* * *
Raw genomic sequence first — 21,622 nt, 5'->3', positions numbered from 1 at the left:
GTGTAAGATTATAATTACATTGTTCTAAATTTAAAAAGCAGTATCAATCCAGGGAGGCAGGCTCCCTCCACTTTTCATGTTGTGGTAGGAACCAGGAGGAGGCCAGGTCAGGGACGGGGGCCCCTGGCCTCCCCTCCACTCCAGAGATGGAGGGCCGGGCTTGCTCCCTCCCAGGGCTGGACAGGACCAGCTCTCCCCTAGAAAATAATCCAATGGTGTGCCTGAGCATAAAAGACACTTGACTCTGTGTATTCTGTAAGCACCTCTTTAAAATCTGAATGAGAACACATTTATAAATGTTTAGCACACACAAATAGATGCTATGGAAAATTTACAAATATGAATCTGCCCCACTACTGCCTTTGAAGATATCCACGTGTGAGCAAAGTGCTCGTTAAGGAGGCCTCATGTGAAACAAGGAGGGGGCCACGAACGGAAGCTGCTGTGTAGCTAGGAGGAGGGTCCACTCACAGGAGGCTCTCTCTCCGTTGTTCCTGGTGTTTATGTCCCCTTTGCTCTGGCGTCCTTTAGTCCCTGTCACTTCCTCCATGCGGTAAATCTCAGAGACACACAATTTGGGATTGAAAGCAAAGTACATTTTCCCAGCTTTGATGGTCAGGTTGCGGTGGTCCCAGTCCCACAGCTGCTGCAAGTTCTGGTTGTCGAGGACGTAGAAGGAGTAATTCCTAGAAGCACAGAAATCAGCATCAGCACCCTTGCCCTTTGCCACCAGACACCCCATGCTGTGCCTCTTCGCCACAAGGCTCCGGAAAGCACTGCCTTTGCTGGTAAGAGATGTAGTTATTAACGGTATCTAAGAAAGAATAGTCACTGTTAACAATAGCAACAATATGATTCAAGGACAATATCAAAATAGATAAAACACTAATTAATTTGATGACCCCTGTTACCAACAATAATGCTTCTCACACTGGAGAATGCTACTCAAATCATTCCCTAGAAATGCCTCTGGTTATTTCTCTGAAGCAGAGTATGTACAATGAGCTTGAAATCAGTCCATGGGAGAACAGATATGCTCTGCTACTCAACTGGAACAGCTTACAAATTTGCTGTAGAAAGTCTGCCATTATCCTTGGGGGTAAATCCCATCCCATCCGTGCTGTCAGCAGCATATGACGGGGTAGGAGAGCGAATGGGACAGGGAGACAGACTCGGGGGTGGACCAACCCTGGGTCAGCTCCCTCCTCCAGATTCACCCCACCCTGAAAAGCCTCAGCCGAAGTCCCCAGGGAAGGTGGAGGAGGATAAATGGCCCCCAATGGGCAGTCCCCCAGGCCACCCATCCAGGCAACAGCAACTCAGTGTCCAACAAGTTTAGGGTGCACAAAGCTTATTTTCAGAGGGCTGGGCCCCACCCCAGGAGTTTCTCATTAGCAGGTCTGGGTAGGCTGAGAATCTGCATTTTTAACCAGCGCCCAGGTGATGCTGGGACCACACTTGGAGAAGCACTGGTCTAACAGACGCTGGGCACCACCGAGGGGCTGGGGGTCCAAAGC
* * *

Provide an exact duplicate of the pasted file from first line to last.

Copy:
Raw genomic sequence first — 21,622 nt, 5'->3', positions numbered from 1 at the left:
GTGTAAGATTATAATTACATTGTTCTAAATTTAAAAAGCAGTATCAATCCAGGGAGGCAGGCTCCCTCCACTTTTCATGTTGTGGTAGGAACCAGGAGGAGGCCAGGTCAGGGACGGGGGCCCCTGGCCTCCCCTCCACTCCAGAGATGGAGGGCCGGGCTTGCTCCCTCCCAGGGCTGGACAGGACCAGCTCTCCCCTAGAAAATAATCCAATGGTGTGCCTGAGCATAAAAGACACTTGACTCTGTGTATTCTGTAAGCACCTCTTTAAAATCTGAATGAGAACACATTTATAAATGTTTAGCACACACAAATAGATGCTATGGAAAATTTACAAATATGAATCTGCCCCACTACTGCCTTTGAAGATATCCACGTGTGAGCAAAGTGCTCGTTAAGGAGGCCTCATGTGAAACAAGGAGGGGGCCACGAACGGAAGCTGCTGTGTAGCTAGGAGGAGGGTCCACTCACAGGAGGCTCTCTCTCCGTTGTTCCTGGTGTTTATGTCCCCTTTGCTCTGGCGTCCTTTAGTCCCTGTCACTTCCTCCATGCGGTAAATCTCAGAGACACACAATTTGGGATTGAAAGCAAAGTACATTTTCCCAGCTTTGATGGTCAGGTTGCGGTGGTCCCAGTCCCACAGCTGCTGCAAGTTCTGGTTGTCGAGGACGTAGAAGGAGTAATTCCTAGAAGCACAGAAATCAGCATCAGCACCCTTGCCCTTTGCCACCAGACACCCCATGCTGTGCCTCTTCGCCACAAGGCTCCGGAAAGCACTGCCTTTGCTGGTAAGAGATGTAGTTATTAACGGTATCTAAGAAAGAATAGTCACTGTTAACAATAGCAACAATATGATTCAAGGACAATATCAAAATAGATAAAACACTAATTAATTTGATGACCCCTGTTACCAACAATAATGCTTCTCACACTGGAGAATGCTACTCAAATCATTCCCTAGAAATGCCTCTGGTTATTTCTCTGAAGCAGAGTATGTACAATGAGCTTGAAATCAGTCCATGGGAGAACAGATATGCTCTGCTACTCAACTGGAACAGCTTACAAATTTGCTGTAGAAAGTCTGCCATTATCCTTGGGGGTAAATCCCATCCCATCCGTGCTGTCAGCAGCATATGACGGGGTAGGAGAGCGAATGGGACAGGGAGACAGACTCGGGGGTGGACCAACCCTGGGTCAGCTCCCTCCTCCAGATTCACCCCACCCTGAAAAGCCTCAGCCGAAGTCCCCAGGGAAGGTGGAGGAGGATAAATGGCCCCCAATGGGCAGTCCCCCAGGCCACCCATCCAGGCAACAGCAACTCAGTGTCCAACAAGTTTAGGGTGCACAAAGCTTATTTTCAGAGGGCTGGGCCCCACCCCAGGAGTTTCTCATTAGCAGGTCTGGGTAGGCTGAGAATCTGCATTTTTAACCAGCGCCCAGGTGATGCTGGGACCACACTTGGAGAAGCACTGGTCTAACAGACGCTGGGCACCACCGAGGGGCTGGGGGTCCAAAGC